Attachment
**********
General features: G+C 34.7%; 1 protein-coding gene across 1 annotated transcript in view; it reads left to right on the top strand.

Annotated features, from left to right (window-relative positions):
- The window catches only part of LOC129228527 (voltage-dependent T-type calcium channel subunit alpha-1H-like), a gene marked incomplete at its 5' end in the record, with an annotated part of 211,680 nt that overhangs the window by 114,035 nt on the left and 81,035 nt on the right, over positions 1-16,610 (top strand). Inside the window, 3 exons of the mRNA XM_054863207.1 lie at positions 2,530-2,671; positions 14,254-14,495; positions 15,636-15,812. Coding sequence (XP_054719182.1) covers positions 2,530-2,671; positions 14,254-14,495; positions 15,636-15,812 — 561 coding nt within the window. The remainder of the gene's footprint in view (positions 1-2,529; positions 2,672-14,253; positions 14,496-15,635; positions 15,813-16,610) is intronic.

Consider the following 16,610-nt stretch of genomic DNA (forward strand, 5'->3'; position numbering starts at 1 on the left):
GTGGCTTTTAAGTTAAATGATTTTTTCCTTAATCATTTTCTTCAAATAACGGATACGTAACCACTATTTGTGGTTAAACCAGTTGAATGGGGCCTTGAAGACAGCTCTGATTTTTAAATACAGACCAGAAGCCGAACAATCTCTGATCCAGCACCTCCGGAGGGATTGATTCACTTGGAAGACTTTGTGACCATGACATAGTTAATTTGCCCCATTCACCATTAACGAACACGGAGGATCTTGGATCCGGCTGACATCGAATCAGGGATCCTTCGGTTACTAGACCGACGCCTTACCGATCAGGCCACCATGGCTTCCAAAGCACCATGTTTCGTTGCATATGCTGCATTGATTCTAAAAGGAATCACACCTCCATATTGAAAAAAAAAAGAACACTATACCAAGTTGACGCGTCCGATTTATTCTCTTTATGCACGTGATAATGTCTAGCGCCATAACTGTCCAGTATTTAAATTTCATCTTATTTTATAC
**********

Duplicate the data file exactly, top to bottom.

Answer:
General features: G+C 34.7%; 1 protein-coding gene across 1 annotated transcript in view; it reads left to right on the top strand.

Annotated features, from left to right (window-relative positions):
- The window catches only part of LOC129228527 (voltage-dependent T-type calcium channel subunit alpha-1H-like), a gene marked incomplete at its 5' end in the record, with an annotated part of 211,680 nt that overhangs the window by 114,035 nt on the left and 81,035 nt on the right, over positions 1-16,610 (top strand). Inside the window, 3 exons of the mRNA XM_054863207.1 lie at positions 2,530-2,671; positions 14,254-14,495; positions 15,636-15,812. Coding sequence (XP_054719182.1) covers positions 2,530-2,671; positions 14,254-14,495; positions 15,636-15,812 — 561 coding nt within the window. The remainder of the gene's footprint in view (positions 1-2,529; positions 2,672-14,253; positions 14,496-15,635; positions 15,813-16,610) is intronic.

Consider the following 16,610-nt stretch of genomic DNA (forward strand, 5'->3'; position numbering starts at 1 on the left):
GTGGCTTTTAAGTTAAATGATTTTTTCCTTAATCATTTTCTTCAAATAACGGATACGTAACCACTATTTGTGGTTAAACCAGTTGAATGGGGCCTTGAAGACAGCTCTGATTTTTAAATACAGACCAGAAGCCGAACAATCTCTGATCCAGCACCTCCGGAGGGATTGATTCACTTGGAAGACTTTGTGACCATGACATAGTTAATTTGCCCCATTCACCATTAACGAACACGGAGGATCTTGGATCCGGCTGACATCGAATCAGGGATCCTTCGGTTACTAGACCGACGCCTTACCGATCAGGCCACCATGGCTTCCAAAGCACCATGTTTCGTTGCATATGCTGCATTGATTCTAAAAGGAATCACACCTCCATATTGAAAAAAAAAAGAACACTATACCAAGTTGACGCGTCCGATTTATTCTCTTTATGCACGTGATAATGTCTAGCGCCATAACTGTCCAGTATTTAAATTTCATCTTATTTTATAC